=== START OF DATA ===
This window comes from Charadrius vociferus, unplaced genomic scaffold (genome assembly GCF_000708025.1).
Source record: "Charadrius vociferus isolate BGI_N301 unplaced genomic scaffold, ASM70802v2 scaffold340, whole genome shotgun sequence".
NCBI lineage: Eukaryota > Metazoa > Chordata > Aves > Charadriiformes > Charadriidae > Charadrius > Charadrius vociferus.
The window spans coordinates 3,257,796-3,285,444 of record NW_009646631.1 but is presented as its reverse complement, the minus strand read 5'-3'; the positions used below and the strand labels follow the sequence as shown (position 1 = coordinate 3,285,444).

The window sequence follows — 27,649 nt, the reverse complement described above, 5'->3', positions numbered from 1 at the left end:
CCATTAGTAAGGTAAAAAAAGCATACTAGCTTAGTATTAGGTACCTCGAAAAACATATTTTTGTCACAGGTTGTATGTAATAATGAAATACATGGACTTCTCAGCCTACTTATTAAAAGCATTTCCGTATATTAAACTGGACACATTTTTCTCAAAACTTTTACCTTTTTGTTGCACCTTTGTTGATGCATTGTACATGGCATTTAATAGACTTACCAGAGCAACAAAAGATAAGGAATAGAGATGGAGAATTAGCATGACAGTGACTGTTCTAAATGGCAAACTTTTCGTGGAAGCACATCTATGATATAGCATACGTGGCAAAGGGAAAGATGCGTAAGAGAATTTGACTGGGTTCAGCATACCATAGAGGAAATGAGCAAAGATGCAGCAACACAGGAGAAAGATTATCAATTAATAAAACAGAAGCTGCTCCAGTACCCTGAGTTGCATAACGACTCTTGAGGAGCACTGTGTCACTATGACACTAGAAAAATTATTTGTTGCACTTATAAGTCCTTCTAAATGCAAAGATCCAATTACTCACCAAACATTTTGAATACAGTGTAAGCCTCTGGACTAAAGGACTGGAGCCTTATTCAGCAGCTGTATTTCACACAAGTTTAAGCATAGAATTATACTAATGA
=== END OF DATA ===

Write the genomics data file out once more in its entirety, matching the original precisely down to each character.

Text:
This window comes from Charadrius vociferus, unplaced genomic scaffold (genome assembly GCF_000708025.1).
Source record: "Charadrius vociferus isolate BGI_N301 unplaced genomic scaffold, ASM70802v2 scaffold340, whole genome shotgun sequence".
NCBI lineage: Eukaryota > Metazoa > Chordata > Aves > Charadriiformes > Charadriidae > Charadrius > Charadrius vociferus.
The window spans coordinates 3,257,796-3,285,444 of record NW_009646631.1 but is presented as its reverse complement, the minus strand read 5'-3'; the positions used below and the strand labels follow the sequence as shown (position 1 = coordinate 3,285,444).

The window sequence follows — 27,649 nt, the reverse complement described above, 5'->3', positions numbered from 1 at the left end:
CCATTAGTAAGGTAAAAAAAGCATACTAGCTTAGTATTAGGTACCTCGAAAAACATATTTTTGTCACAGGTTGTATGTAATAATGAAATACATGGACTTCTCAGCCTACTTATTAAAAGCATTTCCGTATATTAAACTGGACACATTTTTCTCAAAACTTTTACCTTTTTGTTGCACCTTTGTTGATGCATTGTACATGGCATTTAATAGACTTACCAGAGCAACAAAAGATAAGGAATAGAGATGGAGAATTAGCATGACAGTGACTGTTCTAAATGGCAAACTTTTCGTGGAAGCACATCTATGATATAGCATACGTGGCAAAGGGAAAGATGCGTAAGAGAATTTGACTGGGTTCAGCATACCATAGAGGAAATGAGCAAAGATGCAGCAACACAGGAGAAAGATTATCAATTAATAAAACAGAAGCTGCTCCAGTACCCTGAGTTGCATAACGACTCTTGAGGAGCACTGTGTCACTATGACACTAGAAAAATTATTTGTTGCACTTATAAGTCCTTCTAAATGCAAAGATCCAATTACTCACCAAACATTTTGAATACAGTGTAAGCCTCTGGACTAAAGGACTGGAGCCTTATTCAGCAGCTGTATTTCACACAAGTTTAAGCATAGAATTATACTAATGA